Good-bye, old friend

This is not easy to explain. Three months or so of hard riding atop a 55-lb., fully loaded touring bike has made me really fit. I’ve got cycling strength that is new and different, a combination of power and endurance that feel so good as to be odd.

One of the first things I did back home was to ride my road bike, which is really light, carbon, has skinny tires, and rolls like a gazelle. I couldn’t believe how fast I can go with a fraction of the effort. E-tap, carbon FastForward wheels … man!

For what Matt Brousseau would call the Avid Recreational Cyclist, I had reached nirvana, which is the strength to smash at will on the group ride. The next Donut Ride is on Saturday. The usual suspects will be there, and if it was a ride I used to do well on, now it would be a bloodbath. It could be a return of epic proportions. Scalps and bald skulls hung every fuckin’ where.

However.

I won’t be there.

Today I went down to the coolest bike shop that hasn’t yet been opened, The Dropout in Old Torrance. Baby Seal was there, laying bathroom tile with the precision of a 12th Century mosaic artist working on the stained glass windows of Notre Dame de Paris. Boozy P. was there, hooking up the pipes and whistles for the world’s largest air compressor.

“Here,” I said. “Take it.” I pushed my Fuji to him

Baby Seal raised an eyebrow, grabbing the bars. “And then what?”

“Sell it.”

“For real?”

“For real.”

He shrugged. “Okay. How much are you asking?”

“Whatever you can get.”

He nodded. “So what’s the back story? In the market for a new whip?”

“Nope,” I said. “Me and Avid Recreational Cycling … we’re done.”

“Got dropped by some old guy on an e-bike, huh?”

“Kinda but not really. I was riding up Mt. Bachelor and got passed by a really terrible human being. So I caught him and dropped him.”

“With your touring bike?”

“Yeah.”

“Loaded with those fucking panniers?”

“Yep.”

“Bet that put a kink in his day.”

“He later explained that he’d been sick and was only at 80% max power, and that this was his easy week, and that his coach had his peak targeted for October, and that he used to live next door to Steve Tilford but that he missed his memorial service cuz bike race. He’s now focusing on October for realz.”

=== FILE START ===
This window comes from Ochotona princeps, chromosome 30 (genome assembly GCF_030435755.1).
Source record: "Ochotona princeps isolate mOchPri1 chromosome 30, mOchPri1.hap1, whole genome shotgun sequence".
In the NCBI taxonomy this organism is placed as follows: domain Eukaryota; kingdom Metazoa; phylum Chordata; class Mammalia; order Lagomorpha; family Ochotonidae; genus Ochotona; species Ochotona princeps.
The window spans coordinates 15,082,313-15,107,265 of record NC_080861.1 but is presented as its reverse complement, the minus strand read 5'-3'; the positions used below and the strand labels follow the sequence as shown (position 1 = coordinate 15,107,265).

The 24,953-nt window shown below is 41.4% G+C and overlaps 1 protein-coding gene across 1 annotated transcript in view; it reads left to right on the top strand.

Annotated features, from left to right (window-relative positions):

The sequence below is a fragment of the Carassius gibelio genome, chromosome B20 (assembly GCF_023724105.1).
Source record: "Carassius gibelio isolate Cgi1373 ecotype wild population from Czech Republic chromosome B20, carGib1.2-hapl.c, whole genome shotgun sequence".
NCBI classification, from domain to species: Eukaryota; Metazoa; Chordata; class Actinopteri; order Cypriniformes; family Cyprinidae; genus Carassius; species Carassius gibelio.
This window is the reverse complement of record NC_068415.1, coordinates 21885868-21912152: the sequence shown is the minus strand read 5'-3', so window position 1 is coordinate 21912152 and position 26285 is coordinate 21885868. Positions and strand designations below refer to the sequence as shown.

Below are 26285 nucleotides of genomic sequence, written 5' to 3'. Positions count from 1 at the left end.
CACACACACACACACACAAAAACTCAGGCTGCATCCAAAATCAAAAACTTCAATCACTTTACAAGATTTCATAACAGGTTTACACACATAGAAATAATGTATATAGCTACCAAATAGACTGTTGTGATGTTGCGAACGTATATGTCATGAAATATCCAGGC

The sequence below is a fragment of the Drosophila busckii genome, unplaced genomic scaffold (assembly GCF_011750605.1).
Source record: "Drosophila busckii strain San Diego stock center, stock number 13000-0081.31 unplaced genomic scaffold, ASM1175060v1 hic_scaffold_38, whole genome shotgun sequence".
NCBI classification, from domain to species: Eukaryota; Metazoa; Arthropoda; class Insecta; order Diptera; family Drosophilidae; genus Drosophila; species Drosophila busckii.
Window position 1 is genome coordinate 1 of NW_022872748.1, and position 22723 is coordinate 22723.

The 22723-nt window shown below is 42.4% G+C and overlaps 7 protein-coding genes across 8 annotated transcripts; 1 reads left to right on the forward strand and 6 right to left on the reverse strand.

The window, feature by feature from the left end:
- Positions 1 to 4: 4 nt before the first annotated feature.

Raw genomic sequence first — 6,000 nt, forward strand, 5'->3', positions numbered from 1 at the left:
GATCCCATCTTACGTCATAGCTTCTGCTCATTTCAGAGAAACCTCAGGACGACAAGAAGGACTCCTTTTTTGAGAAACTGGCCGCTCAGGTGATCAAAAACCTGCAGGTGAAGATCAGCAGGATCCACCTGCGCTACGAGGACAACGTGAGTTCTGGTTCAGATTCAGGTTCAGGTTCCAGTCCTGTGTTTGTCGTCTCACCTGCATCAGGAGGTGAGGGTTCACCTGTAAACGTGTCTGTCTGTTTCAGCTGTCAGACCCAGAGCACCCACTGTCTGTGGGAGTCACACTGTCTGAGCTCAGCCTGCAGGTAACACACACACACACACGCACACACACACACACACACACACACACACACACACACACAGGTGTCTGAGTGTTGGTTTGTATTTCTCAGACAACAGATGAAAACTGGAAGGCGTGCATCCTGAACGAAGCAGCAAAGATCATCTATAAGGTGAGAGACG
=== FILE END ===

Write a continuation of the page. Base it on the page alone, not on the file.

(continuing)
“When all the big races are, I guess.”

“Right. In snow skiing.”

“What happened then?”

“I realized that the idiot was me. Here I was, riding my bike on some of the most beautiful roads, meeting some of the most interesting people, seeing some of the most amazing things, learning some of the most important lessons life has to teach, and the second I get passed by an idiot with a coach, I chase him like Pavlov’s dog.”

“Pretty lame,” Baby Seal agreed.

“That’s when I realized I was over it. No person my age trying to go fast has any business trying to go fast. We’re almost in the grave. If we have any sense at all, we need to be slowing the fuck down. Way down.”

“Pretty insightful.”

“Yeah. And as soon as that epiphany happened, I got passed by another dick, this time some guy in his 70’s.”

“Well it must have felt good to let him go. You earned your inner peace the hard way, man.”

“Yeah. Except I chased him down and dropped him.”

Baby Seal looked perplexed. “That’s fucked up, man. I thought you were going to have this awesome story of enlightenment. Sounds like you’re the same old wanker you always were.”

“I had a couple more opportunities where I got passed and then couldn’t resist.”

“You’re a lifer. I’m not taking this bike. See you on the Donut.”

“No, no,” I protested. “You didn’t let me finish my story.”

Baby Seal had a shop to open. “Okay. But make it quick.”

“I got to LA and got badassed on San Vicente, first thing.”

“And?”

“And I let it go.”

“Oh.”

“Then I got badassed on Ocean a few minutes later.”

“And?”

“I let it go.”

“Wow.”

“And on the way to Manhattan Beach, you know who I saw?”

“Who?”

“Shirtless Keith. And you know what he was doing?”

“What?”

“Smiling. Waving. Riding his fuggin’ bike. That’s the lesson, Baby Seal. And I’m done.”

He wheeled the bike into the back. “I think we can get $2,399 for it.”